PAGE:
Plants need more than a beautiful planting plan to thrive. Here's how to give edibles what they need to produce a gorgeous garden design and a big harvest.
- Make the most of the sun. Most vegetables and many herbs need six to eight hours of sun (or more) every day, so make sure you take that into account when choosing where to plant. A garden that receives sun from 9 A. M. to 3 P. M. or longer is ideal. If your only choice is to plant in the shade, fill your garden design with leafy greens (think lettuce, kale, collards) and herbs like parsley or thyme, which can get by just fine on just a few hours of sunlight.
- Consult the compass. The south side of the house usually receives more year-round sun than any other side, so plant there if you can. If that direction is blocked by trees or shaded by nearby structures, the east or west sides are good second choices.
- Move away from the house. Keep plants at least six feet away from your home to avoid shadows cast by walls. Go further if the house is two stories.
- Stay clear of trees. Aside from casting shade, they make digging difficult and will compete with your garden for nutrients.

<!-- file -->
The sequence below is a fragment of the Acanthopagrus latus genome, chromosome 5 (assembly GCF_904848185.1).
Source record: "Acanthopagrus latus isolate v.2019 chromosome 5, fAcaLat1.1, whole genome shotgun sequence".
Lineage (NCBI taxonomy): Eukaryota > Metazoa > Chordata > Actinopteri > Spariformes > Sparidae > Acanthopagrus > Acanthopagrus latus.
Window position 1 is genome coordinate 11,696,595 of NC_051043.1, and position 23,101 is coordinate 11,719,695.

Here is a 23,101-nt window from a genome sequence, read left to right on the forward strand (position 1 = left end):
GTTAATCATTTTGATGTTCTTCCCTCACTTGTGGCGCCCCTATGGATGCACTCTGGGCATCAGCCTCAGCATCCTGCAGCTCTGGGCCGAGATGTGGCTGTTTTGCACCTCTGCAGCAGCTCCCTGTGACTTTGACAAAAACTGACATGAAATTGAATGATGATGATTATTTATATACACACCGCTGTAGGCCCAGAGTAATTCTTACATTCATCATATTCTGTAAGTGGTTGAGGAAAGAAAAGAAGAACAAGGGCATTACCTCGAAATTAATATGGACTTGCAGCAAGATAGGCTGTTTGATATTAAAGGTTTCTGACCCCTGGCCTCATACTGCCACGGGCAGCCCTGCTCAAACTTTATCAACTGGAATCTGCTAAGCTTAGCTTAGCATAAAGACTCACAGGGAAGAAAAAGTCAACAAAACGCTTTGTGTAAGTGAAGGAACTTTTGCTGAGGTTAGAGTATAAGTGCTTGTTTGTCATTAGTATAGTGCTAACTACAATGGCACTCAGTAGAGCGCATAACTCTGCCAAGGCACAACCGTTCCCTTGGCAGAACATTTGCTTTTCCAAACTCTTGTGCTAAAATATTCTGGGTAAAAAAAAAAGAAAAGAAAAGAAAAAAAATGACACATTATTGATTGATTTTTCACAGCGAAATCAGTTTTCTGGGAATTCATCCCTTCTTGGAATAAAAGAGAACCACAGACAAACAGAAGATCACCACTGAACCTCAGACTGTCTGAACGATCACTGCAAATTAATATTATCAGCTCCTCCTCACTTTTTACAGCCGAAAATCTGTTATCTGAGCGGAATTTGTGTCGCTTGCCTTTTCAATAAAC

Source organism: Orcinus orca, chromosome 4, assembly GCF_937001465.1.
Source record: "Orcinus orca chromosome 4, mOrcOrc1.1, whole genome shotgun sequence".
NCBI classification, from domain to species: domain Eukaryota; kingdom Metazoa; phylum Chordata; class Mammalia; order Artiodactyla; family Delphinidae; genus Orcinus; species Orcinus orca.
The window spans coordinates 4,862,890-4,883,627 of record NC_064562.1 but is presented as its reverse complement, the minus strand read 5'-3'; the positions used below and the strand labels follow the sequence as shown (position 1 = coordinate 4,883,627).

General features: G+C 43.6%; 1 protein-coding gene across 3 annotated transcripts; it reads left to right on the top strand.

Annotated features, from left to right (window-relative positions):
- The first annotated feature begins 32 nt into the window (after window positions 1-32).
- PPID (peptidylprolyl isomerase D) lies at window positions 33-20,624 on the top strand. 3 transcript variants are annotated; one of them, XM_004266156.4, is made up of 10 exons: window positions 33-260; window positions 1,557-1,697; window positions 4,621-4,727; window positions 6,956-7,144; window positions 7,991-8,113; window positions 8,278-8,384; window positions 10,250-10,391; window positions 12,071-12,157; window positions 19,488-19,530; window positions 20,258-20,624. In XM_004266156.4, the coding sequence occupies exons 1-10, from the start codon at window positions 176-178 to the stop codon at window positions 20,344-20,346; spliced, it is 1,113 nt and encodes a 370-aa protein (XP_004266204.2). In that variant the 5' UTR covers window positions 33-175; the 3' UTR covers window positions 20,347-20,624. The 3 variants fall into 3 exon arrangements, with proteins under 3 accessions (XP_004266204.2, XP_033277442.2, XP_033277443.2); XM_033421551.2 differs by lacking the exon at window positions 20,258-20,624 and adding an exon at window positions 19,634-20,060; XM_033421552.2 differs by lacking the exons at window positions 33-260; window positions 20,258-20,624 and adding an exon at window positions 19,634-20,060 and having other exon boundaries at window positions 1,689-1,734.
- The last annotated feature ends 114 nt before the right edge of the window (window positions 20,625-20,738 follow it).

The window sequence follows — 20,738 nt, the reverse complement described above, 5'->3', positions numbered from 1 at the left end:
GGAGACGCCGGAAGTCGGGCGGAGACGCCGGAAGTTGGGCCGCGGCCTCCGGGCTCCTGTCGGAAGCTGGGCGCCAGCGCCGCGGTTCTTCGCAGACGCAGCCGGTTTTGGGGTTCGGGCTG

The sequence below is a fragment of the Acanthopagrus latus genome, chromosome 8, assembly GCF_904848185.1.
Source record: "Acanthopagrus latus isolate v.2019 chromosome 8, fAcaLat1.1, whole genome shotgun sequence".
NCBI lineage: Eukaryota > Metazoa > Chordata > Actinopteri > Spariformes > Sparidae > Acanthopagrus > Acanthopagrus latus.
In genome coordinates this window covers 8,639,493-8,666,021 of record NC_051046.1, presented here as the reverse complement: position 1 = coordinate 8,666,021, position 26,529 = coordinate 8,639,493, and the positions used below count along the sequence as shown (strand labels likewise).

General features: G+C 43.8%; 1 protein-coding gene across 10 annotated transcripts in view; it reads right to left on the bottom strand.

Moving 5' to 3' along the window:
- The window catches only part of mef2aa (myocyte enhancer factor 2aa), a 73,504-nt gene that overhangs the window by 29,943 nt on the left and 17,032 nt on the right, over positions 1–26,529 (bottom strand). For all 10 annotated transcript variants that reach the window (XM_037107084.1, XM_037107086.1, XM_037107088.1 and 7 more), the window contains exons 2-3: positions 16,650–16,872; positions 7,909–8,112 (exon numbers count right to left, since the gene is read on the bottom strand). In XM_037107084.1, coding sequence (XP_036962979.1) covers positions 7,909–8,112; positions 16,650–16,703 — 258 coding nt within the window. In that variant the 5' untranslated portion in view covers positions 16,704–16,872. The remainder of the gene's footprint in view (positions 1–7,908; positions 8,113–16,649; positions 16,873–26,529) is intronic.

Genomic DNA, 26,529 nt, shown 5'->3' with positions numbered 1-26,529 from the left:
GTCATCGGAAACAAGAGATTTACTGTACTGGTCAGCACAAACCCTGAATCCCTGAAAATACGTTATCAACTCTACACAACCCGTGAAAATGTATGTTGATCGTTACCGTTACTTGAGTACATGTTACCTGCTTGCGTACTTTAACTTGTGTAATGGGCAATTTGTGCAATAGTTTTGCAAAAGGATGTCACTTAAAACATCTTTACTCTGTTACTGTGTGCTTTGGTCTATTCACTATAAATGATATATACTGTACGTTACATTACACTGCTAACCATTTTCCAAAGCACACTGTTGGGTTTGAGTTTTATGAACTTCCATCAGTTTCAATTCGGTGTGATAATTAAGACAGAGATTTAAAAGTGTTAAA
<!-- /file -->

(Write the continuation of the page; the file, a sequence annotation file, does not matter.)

- Plant near a water source. When possible, situate your garden design within a hose's length of the nearest spigot. Any farther away and you'll end up schlepping water by hand – and who wants to do that?
- Be sure the site drains well. You don't want roots to rot in soggy soil, so good drainage is key.
- Terrace if needed. A gentle slope is okay, but if the site slopes more than 5 feet over a distance of 50 feet (in other words, greater than a 10 percent slope), erosion will be a problem. Terrace the garden or include a series of raised beds in your garden design to make use of the slope.
- Aim for good air circulation. When air is able to move freely, foliage will dry faster, and there will be less chance of disease.
- Choose the right fencing. If the garden is screened for privacy or to keep animals out, choose a style that allows good air movement, but does its job as well. Pickets, lattice, and hedges add charm. Tall brick walls are lovely, but if the space is small, plants may suffer from a combination of radiating heat (from the wall) and lack of air movement. Deer fencing is often a must for a home garden where the four-legged browsers may be your biggest pests.
- Dial 811 before you dig. Utility companies will usually share the location of their lines free of charge. It's also a good idea to note placement of the septic tank or sewer lines, so you know where not to plant.
Article written by Rebecca Reed.